Parameters for PITRI Precipitation Temporal Disaggregation over continental US, Mexico, and southern Canada, 1981-2013



This dataset contains parameter values for the Precipitation Isosceles Triangle (PITRI) precipitation disaggregation method (Bohn et al., 2019) over the CONUS+Mexico domain (southern Canada, the continental US, and Mexico; 14.65 - 53° N latitude, 65-125° W longitude), at 1/16° (6 km) spatial resolution. There are two parameters: "dur" (mean event duration [minutes]) and "t_pk" (mean time of peak precipitation intensity [minutes from beginning of day]). In each land grid cell, each parameter has 12 climatological mean monthly values for the period 1981-2013.

This dataset contains 2 NetCDF-format files: - this contains parameters over the entire CONUS+Mexico domain, using the land mask of the Livneh et al. (2015) daily meteorology dataset. - this contains the same parameters, but clipped to exclude Canada (to be consistent with datasets that cover only that part of the domain).

These files are structured as input "domain" files for 2 applications:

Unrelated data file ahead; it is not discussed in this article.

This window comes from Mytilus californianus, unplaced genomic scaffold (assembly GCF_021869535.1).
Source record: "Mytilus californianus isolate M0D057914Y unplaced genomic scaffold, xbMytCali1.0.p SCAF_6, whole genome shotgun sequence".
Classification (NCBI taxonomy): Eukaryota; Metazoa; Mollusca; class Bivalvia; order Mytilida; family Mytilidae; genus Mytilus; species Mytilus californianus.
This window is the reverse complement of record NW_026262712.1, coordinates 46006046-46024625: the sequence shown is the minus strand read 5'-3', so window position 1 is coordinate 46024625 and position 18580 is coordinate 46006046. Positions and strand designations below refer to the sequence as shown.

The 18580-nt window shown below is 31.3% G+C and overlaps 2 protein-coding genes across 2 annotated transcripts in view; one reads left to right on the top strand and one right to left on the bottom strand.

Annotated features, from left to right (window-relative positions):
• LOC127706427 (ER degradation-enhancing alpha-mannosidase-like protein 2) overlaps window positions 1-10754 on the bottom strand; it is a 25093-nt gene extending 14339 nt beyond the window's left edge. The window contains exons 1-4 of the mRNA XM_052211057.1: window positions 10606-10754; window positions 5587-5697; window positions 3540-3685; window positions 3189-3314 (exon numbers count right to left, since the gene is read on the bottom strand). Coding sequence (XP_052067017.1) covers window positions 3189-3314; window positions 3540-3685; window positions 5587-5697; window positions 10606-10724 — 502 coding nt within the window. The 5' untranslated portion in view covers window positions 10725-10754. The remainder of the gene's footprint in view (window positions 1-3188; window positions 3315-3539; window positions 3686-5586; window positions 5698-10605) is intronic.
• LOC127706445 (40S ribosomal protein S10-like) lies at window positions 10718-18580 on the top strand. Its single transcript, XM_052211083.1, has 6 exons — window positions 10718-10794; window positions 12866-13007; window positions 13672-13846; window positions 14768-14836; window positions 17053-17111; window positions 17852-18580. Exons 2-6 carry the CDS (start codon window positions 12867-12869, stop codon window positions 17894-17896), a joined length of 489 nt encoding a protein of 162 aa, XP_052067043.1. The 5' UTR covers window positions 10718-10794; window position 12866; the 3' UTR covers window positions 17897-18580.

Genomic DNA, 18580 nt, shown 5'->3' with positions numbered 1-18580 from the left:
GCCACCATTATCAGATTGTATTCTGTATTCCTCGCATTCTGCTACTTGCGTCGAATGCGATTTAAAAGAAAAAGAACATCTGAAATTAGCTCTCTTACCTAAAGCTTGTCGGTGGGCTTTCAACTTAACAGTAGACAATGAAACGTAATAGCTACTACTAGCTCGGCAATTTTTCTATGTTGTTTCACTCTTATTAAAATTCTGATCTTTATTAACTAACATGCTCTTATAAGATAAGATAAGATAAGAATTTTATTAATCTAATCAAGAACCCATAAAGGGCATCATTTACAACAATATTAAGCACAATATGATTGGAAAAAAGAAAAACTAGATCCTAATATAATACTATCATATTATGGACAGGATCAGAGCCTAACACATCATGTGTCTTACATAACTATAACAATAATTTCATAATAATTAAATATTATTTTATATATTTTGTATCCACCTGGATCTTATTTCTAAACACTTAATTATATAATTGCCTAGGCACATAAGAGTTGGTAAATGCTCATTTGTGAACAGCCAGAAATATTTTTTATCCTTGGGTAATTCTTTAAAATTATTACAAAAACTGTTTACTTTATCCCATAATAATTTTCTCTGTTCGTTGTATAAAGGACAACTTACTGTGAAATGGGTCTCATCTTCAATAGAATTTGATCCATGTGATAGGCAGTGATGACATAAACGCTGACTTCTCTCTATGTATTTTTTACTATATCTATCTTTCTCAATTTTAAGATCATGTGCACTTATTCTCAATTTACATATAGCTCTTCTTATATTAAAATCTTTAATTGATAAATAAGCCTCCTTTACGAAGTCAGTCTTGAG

MetSim meteorology simulator (; Bennett et al., 2018). The PITRI algorithm has been implemented as an option in MetSim. To use this algorithm within MetSim, set the "prec_type" option to "triangle" or "mix" in the configuration file. The "mix" option is a blend of the "uniform" (previous) method and the "triangle" method that fixes biases in snow accumulation rates yielded by the "triangle" method in some climates. "mix" uses the "uniform" method on days for which minimum daily temperature falls below 0 C, and "triangle" method on all other days.
Variable Infiltration Capacity (VIC) model, release 5.0 and later (Liang et al., 1994; Hamman et al., 2018; VIC does not use the PITRI parameters, but does use the other variables such as mask, elevation, area, etc. For VIC to use the output of MetSim (disaggregated meteorological fields) as input, VIC needs to use the same domain file as was used in MetSim.

Algorithm details can be found in the following paper, which should be cited if you use this dataset:

Bohn, T. J., K. M. Whitney, G. Mascaro, and E. R. Vivoni, 2019: A deterministic approach for approximating the diurnal cycle of precipitation for use in large-scale hydrological modeling, Journal of Hydrometeorology 20(2), 297-317, doi: 10.1175/JHM-D-18-0203.1.
Date made available2019

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